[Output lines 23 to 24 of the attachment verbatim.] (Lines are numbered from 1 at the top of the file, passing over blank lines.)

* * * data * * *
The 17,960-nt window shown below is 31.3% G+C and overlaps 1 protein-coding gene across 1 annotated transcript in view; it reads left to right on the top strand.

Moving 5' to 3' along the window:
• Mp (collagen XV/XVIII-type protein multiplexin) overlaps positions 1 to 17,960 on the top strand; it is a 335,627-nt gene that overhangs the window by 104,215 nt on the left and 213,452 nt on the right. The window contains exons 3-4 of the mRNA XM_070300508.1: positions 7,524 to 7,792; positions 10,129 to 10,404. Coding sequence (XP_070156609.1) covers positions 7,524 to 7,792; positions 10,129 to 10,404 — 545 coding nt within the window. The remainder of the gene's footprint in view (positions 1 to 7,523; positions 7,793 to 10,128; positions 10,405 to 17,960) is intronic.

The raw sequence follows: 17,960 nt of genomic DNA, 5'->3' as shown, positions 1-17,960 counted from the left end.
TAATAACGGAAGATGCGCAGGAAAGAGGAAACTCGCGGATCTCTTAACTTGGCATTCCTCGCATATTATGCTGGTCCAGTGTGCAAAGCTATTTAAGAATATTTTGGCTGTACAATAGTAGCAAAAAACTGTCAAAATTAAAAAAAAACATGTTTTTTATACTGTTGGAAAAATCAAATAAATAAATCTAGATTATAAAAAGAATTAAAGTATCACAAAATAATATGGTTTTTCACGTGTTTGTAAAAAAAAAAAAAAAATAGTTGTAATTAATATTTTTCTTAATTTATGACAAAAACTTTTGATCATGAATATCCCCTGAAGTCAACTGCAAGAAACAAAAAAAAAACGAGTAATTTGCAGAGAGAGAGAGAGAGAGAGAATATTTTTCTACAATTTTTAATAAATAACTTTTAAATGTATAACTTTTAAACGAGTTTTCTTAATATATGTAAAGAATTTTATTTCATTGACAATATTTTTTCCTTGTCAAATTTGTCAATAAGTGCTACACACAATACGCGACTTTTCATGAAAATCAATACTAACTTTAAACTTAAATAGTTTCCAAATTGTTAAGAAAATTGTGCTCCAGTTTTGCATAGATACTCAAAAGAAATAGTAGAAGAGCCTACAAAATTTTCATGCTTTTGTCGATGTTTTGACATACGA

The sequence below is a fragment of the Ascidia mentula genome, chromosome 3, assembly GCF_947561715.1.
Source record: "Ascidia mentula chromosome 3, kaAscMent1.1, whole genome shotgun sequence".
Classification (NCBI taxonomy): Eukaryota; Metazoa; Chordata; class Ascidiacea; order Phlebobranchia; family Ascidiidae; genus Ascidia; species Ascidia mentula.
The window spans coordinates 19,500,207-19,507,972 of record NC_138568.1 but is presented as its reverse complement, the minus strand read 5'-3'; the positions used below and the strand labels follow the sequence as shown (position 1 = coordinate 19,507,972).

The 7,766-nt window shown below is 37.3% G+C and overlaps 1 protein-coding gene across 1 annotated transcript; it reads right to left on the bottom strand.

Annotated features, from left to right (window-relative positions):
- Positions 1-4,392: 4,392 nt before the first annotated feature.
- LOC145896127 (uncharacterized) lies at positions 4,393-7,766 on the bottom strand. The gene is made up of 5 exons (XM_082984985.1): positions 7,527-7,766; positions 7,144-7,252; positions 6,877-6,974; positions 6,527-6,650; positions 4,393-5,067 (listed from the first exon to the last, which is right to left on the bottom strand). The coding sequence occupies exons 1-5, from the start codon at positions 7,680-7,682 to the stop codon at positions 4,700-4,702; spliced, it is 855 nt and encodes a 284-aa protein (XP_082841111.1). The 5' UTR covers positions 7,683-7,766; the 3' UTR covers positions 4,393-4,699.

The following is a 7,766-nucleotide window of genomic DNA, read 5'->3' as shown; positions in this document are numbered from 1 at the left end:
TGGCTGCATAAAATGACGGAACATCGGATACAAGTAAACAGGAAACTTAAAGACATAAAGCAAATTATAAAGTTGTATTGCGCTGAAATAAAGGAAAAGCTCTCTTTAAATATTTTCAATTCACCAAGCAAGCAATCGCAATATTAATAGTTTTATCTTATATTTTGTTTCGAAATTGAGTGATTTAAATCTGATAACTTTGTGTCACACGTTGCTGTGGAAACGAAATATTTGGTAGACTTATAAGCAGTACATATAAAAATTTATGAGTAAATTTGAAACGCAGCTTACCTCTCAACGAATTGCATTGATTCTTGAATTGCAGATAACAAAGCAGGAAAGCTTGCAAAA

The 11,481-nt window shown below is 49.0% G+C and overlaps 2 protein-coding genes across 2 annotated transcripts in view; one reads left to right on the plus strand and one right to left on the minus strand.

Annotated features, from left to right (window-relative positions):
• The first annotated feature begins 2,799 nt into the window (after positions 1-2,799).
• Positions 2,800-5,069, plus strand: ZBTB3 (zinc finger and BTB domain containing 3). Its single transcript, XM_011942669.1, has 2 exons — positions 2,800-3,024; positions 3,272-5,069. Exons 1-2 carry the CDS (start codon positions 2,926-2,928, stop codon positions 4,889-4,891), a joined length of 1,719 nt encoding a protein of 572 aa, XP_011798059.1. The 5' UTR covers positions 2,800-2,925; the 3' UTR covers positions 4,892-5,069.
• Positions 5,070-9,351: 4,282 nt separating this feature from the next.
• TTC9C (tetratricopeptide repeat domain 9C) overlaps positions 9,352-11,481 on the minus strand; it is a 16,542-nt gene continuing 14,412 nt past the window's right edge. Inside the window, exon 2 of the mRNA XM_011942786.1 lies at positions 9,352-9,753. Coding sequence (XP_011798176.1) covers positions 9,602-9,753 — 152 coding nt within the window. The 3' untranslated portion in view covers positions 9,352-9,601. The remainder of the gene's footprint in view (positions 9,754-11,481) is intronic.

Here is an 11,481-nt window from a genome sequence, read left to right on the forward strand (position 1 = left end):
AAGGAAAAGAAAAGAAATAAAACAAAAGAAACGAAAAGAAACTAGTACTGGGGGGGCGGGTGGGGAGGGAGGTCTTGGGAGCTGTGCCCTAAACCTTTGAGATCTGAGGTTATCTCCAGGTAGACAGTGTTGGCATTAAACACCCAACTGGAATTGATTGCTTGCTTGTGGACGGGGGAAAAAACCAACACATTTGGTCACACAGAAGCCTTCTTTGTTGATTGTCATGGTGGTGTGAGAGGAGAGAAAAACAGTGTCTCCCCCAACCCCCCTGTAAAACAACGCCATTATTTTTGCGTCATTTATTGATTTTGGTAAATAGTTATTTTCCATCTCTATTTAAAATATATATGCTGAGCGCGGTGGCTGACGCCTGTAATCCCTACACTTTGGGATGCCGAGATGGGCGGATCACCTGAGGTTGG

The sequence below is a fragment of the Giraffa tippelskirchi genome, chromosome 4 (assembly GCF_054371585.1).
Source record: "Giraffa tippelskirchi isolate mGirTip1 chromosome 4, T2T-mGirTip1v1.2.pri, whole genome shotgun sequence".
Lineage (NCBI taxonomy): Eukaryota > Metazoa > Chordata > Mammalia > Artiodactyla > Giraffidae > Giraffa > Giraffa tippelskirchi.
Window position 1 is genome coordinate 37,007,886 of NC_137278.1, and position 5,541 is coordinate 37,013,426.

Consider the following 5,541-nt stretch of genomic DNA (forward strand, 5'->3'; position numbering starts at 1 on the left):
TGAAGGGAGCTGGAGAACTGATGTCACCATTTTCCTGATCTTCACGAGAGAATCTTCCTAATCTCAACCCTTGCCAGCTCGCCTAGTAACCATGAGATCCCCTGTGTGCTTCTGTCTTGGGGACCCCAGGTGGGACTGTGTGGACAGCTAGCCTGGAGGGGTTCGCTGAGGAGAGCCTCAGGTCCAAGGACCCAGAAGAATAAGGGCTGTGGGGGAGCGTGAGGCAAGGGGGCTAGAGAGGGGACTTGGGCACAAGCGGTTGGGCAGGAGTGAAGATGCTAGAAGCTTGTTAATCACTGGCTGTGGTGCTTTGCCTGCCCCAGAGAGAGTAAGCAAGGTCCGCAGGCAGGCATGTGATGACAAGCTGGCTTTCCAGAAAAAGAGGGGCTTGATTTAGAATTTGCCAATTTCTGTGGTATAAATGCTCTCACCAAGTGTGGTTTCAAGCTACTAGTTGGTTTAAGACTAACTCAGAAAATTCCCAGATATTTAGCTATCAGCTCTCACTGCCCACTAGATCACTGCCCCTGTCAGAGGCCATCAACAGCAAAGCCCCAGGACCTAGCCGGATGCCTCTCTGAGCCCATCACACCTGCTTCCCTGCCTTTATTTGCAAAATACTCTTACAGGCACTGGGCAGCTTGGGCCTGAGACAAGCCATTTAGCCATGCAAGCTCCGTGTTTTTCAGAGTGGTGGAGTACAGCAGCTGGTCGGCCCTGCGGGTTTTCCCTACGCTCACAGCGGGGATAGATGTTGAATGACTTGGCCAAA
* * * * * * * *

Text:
AAGGAAAAGAAAAGAAATAAAACAAAAGAAACGAAAAGAAACTAGTACTGGGGGGGCGGGTGGGGAGGGAGGTCTTGGGAGCTGTGCCCTAAACCTTTGAGATCTGAGGTTATCTCCAGGTAGACAGTGTTGGCATTAAACACCCAACTGGAATTGATTGCTTGCTTGTGGACGGGGGAAAAAACCAACACATTTGGTCACACAGAAGCCTTCTTTGTTGATTGTCATGGTGGTGTGAGAGGAGAGAAAAACAGTGTCTCCCCCAACCCCCCTGTAAAACAACGCCATTATTTTTGCGTCATTTATTGATTTTGGTAAATAGTTATTTTCCATCTCTATTTAAAATATATATGCTGAGCGCGGTGGCTGACGCCTGTAATCCCTACACTTTGGGATGCCGAGATGGGCGGATCACCTGAGGTTGG

The sequence below is a fragment of the Giraffa tippelskirchi genome, chromosome 4 (assembly GCF_054371585.1).